|Dungeon World - a nice surprise|
When I turned up, I also asked one of the guys working in the store whether there was any free swag. "Oh yes," he said, and reached under the desk to produce a huge box full of free RPG goodies. "Take whatever you want," he added, and left me to rummage through it.
This I duly did, scooping up a big pile of swag. Most of it is one-shot adventures, but there is some excellent material here, including previews of the Atlantis the Second Age role playing game, the Thule campaign setting (with a one shot for Dungeons and Dragons), the Faith science fiction RPG / card game hybrid, a one shot for Night's Black Agents, and even a Feng Shui adventure. I also managed to grab some Reaper bones. My cup runneth over, as my school chaplain used to say. I'm still sorting through everything I picked up.
As for Dungeon World, the game was surprising well-attended, with all slots filled and THREE spectators. I felt like I was playing blackjack in Vegas. At an adjoining table, there were three slots free in a Pathfinder game, but it was standing room only at Dungeon World.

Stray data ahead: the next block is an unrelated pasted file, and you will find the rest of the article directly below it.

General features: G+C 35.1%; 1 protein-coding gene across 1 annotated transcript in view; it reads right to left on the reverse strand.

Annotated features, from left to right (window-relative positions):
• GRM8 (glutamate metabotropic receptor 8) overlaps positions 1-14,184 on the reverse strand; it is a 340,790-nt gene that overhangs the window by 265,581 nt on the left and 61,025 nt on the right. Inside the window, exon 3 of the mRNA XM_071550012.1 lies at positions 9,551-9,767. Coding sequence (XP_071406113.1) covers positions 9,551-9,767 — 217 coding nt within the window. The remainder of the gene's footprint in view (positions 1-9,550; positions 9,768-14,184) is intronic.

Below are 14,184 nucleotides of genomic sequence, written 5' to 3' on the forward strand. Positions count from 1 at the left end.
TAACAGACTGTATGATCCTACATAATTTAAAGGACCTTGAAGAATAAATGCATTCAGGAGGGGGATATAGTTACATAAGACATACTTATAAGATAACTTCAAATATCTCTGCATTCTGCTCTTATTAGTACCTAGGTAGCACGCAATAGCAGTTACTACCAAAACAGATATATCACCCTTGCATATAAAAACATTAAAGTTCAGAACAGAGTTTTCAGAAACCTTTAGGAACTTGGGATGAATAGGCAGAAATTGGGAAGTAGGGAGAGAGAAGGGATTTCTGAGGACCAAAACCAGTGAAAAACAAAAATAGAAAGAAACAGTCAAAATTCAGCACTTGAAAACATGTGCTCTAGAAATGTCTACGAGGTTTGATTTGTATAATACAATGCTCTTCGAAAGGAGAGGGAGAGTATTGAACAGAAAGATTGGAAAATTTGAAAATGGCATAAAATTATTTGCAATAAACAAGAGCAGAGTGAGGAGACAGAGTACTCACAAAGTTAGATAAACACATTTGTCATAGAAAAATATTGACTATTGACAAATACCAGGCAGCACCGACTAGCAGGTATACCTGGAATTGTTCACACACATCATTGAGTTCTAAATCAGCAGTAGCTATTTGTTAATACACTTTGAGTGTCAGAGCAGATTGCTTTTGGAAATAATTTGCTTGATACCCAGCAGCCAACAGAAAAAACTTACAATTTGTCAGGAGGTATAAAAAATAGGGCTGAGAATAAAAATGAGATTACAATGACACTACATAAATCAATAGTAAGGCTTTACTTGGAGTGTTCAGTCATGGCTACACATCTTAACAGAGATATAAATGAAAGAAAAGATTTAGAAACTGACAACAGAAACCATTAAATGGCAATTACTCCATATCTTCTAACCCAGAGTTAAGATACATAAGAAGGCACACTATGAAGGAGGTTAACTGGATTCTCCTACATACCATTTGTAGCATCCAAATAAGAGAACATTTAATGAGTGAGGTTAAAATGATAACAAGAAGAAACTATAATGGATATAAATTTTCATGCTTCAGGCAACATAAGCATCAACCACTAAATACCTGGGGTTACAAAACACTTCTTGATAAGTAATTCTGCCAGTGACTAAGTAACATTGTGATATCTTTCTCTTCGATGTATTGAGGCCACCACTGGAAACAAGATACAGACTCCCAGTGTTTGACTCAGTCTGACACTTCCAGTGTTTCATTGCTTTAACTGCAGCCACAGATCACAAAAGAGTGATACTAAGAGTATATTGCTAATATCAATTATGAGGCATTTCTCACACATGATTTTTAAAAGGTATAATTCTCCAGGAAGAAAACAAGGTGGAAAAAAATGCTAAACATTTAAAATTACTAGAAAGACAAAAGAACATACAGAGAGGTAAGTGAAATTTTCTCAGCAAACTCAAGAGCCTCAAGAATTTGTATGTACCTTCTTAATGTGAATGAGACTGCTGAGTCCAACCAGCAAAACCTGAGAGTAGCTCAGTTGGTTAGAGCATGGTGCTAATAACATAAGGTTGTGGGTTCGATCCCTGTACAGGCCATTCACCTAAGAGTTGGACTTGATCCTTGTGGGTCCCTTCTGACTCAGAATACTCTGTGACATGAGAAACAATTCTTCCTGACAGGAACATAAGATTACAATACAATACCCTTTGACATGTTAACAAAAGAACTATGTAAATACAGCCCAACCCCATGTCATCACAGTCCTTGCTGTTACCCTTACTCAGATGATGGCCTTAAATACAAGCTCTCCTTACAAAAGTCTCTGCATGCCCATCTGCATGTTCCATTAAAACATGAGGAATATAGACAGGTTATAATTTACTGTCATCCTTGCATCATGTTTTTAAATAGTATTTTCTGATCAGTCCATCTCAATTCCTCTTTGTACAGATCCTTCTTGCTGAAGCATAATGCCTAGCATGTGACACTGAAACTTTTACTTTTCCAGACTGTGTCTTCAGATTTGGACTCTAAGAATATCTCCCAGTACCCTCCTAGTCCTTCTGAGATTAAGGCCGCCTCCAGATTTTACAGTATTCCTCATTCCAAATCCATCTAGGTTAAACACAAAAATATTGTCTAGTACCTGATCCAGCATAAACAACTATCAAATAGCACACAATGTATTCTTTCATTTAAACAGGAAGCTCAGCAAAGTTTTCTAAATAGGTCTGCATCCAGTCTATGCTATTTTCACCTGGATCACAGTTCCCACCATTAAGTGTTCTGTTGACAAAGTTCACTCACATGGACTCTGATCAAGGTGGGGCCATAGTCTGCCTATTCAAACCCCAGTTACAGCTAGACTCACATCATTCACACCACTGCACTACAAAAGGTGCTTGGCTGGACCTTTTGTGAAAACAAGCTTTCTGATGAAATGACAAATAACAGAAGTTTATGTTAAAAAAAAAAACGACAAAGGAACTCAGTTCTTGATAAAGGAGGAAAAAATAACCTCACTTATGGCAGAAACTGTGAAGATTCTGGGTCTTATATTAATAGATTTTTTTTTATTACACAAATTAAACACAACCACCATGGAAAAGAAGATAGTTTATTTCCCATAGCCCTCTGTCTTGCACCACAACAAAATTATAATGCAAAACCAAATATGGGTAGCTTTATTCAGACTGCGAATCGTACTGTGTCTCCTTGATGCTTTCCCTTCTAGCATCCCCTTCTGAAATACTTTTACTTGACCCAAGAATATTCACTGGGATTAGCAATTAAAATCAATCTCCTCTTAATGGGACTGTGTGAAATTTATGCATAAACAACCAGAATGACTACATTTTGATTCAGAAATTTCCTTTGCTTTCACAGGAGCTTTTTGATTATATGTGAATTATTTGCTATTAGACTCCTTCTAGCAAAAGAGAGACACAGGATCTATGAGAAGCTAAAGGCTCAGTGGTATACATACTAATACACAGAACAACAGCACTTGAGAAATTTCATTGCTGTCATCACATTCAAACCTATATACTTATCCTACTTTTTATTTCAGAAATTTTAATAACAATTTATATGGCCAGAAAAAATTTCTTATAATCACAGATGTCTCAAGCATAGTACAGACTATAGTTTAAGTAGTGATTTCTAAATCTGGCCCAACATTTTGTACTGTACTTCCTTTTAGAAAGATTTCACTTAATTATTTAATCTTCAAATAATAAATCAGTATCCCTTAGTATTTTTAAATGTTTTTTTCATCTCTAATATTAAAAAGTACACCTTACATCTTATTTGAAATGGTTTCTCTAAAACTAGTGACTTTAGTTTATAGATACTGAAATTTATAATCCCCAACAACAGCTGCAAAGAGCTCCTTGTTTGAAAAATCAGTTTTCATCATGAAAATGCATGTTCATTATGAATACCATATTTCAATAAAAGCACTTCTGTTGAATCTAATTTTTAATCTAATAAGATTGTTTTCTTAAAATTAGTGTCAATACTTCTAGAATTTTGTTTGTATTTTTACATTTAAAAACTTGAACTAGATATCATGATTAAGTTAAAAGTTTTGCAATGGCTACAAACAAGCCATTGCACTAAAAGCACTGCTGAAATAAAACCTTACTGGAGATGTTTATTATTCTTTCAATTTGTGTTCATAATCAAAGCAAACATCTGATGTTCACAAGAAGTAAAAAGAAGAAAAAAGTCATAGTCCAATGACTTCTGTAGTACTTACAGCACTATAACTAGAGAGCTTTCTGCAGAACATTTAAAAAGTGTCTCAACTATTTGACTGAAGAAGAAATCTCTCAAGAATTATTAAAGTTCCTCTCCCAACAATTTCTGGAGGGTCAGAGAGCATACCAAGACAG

I wanted to play Dungeon World because I have been hearing all sorts of amazing things about the system, originally given life with Apocalypse World. I have even bought Monster of the Week with a view to trying that out. My problem with any new system, and it was certainly the case with Savage Worlds and Gumshoe, is that I need to play the game or listen to it being played to really get a good grasp of it. I have listened to the guys at RPPR play MOTW in an actual play podcast, but I wanted to sit down and have a go at actually playing Dungeon World.
I have to say I was favourably impressed and can now see what all the fuss was about. The game presents pretty much all a player needs on four sides of A4, of which two are your character sheet (i.e. you never need to refer to the rule book as a player). It is very easy for newcomers to grasp. It is cheap to access - with only one book you are up and running, as are your friends. You don't need everyone to own an expensive hardback book. Character generation is very speedy, with a range of options presented on your sheet to choose from. It took us 15 minutes maximum to get a party together, with only one player having played DW previously.
The game features a mechanic called 'bonds' which really ties the party together. You have suggested bonds to one or more members of your party. For example, my barbarian, Bonebreaker, was worried about the risks the druid was taking and wanted to try to keep him out of trouble (with limited success, as it turned out, as the druid was burned to a crisp by a goblin shaman). Players introduce their characters, after which they go around the table again, using the bond options on their sheets to link themselves to the other PCs.
Each character has all his equipment packages presented up front - you just need to tick what you want. You can add important kit as you go along. Encumbrance is a factor, but it is highly simplified, although still relevant.